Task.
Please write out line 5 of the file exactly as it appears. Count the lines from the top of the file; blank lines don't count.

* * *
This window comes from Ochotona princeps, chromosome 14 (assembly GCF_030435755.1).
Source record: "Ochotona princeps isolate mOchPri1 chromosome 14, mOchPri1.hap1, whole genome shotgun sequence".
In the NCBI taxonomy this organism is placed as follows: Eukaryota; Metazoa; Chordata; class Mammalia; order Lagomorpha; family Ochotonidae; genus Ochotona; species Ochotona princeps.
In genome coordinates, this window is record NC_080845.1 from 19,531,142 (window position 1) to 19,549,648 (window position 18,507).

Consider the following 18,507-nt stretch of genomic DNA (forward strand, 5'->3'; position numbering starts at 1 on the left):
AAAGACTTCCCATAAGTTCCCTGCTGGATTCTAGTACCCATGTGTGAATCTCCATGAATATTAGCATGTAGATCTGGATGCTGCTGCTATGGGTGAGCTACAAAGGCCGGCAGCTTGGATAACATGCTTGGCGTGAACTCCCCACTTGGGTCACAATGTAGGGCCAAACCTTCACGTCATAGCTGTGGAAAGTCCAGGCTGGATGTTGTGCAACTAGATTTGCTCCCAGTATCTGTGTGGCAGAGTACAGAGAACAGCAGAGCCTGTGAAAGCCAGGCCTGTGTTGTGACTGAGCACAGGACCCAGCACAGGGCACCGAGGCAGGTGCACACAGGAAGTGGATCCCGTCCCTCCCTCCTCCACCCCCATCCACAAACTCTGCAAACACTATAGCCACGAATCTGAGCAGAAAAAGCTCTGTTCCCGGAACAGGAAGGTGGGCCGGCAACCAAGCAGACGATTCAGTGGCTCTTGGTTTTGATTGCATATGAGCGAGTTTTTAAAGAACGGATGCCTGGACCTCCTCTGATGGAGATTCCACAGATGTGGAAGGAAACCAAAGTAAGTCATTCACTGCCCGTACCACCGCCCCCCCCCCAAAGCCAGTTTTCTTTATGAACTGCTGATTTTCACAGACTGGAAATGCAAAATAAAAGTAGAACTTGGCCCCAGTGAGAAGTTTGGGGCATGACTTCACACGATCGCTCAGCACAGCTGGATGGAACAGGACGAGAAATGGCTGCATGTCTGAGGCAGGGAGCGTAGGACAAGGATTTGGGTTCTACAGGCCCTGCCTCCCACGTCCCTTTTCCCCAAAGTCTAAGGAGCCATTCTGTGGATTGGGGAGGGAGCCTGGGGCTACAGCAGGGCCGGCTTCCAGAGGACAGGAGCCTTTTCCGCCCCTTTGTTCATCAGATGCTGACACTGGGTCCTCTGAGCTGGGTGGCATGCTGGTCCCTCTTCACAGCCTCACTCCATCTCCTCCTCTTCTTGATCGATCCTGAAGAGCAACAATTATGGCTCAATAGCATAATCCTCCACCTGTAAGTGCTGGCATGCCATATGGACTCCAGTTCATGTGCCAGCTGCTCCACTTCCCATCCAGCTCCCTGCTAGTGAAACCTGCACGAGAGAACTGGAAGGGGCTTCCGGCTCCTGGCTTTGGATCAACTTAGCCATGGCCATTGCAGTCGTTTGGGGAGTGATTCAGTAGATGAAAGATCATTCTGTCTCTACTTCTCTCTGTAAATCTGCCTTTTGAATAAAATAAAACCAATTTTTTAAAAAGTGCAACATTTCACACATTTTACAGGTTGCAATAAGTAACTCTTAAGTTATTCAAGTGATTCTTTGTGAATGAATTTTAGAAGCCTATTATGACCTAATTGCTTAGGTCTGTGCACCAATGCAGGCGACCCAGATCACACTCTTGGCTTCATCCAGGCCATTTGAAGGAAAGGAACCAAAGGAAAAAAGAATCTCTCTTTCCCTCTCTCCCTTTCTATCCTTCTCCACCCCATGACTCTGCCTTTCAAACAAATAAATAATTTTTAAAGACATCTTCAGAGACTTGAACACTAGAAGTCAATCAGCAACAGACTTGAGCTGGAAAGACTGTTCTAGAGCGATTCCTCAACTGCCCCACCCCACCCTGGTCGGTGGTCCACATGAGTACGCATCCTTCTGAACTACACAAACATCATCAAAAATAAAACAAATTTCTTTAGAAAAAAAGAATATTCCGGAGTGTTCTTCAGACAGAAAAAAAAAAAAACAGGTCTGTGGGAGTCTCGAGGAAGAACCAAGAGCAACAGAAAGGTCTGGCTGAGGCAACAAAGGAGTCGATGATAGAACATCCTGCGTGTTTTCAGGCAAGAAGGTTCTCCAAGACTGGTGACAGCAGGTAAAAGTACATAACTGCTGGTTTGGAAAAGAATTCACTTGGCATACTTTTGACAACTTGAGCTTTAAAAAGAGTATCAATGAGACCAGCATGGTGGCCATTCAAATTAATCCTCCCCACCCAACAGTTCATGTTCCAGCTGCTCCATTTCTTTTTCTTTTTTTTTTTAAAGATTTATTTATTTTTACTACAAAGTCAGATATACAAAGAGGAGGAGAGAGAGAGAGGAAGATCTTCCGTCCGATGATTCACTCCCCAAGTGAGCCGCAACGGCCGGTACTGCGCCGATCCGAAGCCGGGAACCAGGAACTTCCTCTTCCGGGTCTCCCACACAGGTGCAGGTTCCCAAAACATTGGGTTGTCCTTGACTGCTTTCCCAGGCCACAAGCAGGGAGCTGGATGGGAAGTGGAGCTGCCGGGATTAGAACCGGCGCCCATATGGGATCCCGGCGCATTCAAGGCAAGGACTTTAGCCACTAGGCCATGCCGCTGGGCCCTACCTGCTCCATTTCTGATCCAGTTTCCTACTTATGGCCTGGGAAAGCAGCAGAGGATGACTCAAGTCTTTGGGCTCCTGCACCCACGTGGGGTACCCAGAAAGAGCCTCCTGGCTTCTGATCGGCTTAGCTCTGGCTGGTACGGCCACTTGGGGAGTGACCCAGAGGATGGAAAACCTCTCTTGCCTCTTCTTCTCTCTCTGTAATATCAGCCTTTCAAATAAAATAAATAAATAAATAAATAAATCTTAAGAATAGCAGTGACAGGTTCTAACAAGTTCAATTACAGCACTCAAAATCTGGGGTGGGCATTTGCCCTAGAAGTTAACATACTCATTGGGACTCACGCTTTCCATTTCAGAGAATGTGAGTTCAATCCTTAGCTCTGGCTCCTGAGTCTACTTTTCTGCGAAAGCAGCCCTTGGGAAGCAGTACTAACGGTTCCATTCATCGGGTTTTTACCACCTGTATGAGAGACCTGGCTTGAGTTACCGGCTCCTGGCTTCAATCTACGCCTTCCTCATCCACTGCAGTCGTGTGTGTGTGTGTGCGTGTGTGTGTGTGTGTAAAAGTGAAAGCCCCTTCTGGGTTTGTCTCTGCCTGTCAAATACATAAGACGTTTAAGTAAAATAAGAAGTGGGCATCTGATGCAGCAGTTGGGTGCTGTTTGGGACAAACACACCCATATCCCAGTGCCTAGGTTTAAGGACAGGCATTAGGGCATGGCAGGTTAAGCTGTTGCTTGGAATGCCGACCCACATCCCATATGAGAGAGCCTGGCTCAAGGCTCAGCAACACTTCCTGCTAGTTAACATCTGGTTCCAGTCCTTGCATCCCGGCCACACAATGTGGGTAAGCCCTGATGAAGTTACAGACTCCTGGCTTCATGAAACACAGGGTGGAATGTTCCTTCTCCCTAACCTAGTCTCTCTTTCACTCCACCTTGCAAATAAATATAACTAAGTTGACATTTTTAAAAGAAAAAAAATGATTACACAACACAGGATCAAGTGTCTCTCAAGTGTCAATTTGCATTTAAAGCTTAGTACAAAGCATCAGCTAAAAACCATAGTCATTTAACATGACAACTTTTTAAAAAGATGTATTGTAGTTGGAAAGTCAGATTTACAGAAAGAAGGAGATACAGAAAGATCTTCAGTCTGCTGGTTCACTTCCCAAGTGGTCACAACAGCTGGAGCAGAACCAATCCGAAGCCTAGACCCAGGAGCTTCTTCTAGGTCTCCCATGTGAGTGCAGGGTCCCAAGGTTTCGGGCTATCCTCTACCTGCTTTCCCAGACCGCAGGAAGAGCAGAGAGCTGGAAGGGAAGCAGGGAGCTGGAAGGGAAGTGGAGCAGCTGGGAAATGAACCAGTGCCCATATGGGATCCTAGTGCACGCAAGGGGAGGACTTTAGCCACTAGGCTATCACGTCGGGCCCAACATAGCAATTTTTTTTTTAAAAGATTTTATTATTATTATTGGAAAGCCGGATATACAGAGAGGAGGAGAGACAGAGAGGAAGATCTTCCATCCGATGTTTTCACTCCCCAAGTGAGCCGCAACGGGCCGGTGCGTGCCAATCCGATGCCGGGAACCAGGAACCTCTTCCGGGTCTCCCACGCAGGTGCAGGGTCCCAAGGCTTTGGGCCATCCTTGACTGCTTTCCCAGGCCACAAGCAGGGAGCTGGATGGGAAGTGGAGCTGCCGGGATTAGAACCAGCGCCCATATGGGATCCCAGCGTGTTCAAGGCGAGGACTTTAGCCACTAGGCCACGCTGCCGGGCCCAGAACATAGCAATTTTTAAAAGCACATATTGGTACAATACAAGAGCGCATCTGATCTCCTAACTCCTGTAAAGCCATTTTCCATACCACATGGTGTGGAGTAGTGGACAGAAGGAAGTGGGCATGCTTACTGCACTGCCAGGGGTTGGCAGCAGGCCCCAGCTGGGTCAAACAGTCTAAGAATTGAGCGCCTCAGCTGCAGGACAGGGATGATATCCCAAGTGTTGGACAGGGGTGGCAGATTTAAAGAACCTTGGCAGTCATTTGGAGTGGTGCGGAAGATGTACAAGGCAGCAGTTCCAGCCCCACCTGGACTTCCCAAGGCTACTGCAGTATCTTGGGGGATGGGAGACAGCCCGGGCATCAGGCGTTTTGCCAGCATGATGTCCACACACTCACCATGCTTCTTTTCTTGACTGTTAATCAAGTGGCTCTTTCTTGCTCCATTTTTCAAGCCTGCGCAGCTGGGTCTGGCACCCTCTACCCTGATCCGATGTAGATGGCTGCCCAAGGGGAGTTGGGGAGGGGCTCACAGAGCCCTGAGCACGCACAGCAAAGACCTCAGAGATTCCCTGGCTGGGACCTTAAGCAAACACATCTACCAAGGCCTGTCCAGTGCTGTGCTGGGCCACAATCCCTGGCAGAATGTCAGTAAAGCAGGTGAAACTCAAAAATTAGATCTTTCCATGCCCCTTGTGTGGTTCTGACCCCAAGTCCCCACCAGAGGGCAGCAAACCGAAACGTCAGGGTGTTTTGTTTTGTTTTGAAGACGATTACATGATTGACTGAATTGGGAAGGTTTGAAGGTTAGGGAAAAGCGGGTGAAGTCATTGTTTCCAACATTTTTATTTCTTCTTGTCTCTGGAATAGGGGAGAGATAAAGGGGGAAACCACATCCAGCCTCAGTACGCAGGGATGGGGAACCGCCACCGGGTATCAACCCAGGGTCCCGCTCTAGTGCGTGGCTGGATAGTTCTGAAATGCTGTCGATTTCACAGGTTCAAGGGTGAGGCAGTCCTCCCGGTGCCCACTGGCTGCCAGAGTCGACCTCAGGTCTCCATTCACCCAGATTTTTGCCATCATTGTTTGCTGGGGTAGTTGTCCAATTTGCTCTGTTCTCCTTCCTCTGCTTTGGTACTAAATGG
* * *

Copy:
Consider the following 18,507-nt stretch of genomic DNA (forward strand, 5'->3'; position numbering starts at 1 on the left):